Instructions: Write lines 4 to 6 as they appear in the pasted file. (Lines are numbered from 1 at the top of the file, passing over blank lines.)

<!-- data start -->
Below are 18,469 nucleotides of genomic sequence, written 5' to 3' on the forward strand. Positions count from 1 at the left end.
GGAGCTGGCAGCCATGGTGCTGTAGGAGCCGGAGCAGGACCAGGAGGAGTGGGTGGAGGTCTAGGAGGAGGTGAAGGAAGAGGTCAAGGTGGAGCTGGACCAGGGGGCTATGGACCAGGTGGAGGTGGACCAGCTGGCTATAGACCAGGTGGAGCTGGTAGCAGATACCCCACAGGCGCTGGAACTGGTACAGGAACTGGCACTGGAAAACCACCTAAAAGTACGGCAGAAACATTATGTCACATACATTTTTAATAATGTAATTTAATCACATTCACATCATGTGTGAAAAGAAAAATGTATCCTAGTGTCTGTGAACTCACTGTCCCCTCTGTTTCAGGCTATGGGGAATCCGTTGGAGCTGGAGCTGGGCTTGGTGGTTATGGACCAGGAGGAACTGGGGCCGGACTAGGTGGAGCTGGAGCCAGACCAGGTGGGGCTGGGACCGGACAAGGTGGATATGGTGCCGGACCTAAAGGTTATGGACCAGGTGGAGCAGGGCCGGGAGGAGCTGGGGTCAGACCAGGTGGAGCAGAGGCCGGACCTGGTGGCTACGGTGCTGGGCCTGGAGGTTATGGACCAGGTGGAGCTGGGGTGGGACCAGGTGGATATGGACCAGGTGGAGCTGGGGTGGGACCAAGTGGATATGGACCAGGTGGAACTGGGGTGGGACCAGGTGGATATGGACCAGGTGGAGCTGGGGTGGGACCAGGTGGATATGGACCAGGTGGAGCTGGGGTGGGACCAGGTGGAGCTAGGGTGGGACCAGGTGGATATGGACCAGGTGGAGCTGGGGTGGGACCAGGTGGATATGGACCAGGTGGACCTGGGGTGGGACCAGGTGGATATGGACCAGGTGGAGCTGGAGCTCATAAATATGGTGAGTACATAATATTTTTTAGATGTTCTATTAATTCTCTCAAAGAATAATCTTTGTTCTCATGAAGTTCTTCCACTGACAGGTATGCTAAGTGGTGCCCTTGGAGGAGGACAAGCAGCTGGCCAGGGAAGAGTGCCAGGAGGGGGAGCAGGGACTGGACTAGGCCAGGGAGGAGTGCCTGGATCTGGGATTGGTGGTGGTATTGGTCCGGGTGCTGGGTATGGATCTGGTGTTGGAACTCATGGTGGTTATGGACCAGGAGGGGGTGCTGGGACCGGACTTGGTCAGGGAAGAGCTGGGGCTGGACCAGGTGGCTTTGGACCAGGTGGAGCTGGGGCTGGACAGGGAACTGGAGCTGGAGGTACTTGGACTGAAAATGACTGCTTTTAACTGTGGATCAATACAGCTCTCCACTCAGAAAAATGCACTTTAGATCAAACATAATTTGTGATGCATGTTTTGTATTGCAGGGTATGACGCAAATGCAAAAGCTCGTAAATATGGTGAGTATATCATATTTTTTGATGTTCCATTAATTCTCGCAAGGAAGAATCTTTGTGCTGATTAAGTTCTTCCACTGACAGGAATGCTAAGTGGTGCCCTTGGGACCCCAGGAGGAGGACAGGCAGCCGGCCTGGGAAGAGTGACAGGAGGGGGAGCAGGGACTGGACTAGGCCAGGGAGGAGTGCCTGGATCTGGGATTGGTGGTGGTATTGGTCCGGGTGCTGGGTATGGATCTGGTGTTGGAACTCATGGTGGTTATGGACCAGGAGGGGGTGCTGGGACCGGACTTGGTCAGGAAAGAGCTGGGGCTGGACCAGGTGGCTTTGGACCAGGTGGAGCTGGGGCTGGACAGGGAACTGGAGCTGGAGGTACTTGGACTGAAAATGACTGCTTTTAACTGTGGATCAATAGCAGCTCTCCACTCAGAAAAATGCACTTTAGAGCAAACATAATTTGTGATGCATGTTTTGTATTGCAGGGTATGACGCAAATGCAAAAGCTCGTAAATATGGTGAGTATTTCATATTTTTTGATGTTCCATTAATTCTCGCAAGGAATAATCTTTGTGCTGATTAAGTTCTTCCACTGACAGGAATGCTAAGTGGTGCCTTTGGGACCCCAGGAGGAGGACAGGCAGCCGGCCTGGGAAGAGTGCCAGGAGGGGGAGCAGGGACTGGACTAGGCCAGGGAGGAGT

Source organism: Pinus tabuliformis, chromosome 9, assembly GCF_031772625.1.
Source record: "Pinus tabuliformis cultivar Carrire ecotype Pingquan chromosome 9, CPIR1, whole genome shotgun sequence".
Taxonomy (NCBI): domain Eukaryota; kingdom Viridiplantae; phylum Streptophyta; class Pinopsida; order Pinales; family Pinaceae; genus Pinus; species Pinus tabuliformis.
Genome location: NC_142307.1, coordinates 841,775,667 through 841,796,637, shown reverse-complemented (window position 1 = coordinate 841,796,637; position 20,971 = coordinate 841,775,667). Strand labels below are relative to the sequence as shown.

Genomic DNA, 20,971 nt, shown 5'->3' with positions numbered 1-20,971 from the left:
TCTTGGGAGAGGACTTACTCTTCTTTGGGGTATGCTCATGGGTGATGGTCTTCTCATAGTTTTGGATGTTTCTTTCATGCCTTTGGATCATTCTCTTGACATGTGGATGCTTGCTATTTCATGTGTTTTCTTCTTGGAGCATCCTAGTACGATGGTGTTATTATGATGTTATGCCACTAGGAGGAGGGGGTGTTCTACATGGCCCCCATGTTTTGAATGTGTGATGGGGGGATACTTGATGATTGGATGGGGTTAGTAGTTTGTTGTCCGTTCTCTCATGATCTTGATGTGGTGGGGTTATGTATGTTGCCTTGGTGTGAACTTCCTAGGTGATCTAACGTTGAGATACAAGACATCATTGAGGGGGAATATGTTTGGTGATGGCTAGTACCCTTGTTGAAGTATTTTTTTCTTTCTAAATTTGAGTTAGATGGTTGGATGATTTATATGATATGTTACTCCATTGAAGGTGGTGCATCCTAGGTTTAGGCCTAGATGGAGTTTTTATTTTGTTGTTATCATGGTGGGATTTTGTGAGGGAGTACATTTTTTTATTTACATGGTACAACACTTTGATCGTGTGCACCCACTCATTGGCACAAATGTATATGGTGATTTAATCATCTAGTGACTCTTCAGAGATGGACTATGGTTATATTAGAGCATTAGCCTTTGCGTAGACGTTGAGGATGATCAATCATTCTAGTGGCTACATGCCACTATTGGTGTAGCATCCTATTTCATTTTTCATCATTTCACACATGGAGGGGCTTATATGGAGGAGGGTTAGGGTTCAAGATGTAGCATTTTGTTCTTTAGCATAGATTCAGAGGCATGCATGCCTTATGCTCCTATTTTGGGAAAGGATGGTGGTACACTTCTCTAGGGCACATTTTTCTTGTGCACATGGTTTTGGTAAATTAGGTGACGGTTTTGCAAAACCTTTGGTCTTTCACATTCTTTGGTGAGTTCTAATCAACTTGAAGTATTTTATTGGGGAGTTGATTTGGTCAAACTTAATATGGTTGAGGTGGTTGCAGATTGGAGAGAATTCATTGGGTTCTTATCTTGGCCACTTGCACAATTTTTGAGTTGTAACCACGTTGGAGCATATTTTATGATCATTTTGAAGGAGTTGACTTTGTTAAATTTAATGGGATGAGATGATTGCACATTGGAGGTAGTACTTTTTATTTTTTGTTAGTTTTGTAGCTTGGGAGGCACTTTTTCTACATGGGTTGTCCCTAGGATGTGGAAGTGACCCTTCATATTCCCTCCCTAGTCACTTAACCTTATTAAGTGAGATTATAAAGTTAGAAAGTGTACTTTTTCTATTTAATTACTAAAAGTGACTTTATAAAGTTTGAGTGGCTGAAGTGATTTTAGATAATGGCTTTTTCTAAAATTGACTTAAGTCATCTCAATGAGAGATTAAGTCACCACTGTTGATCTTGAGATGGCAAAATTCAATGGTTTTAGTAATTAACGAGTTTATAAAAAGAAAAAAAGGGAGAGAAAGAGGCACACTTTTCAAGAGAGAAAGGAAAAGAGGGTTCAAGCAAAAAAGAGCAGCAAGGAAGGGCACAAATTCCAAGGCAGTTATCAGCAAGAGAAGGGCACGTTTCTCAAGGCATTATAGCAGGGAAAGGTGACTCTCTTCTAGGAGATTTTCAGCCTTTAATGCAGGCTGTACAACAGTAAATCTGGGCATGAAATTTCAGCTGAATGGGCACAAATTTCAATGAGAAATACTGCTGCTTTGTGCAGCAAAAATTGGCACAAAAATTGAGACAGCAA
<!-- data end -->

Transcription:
Source record: "Pinus tabuliformis cultivar Carrire ecotype Pingquan chromosome 9, CPIR1, whole genome shotgun sequence".
Taxonomy (NCBI): domain Eukaryota; kingdom Viridiplantae; phylum Streptophyta; class Pinopsida; order Pinales; family Pinaceae; genus Pinus; species Pinus tabuliformis.
Genome location: NC_142307.1, coordinates 841,775,667 through 841,796,637, shown reverse-complemented (window position 1 = coordinate 841,796,637; position 20,971 = coordinate 841,775,667). Strand labels below are relative to the sequence as shown.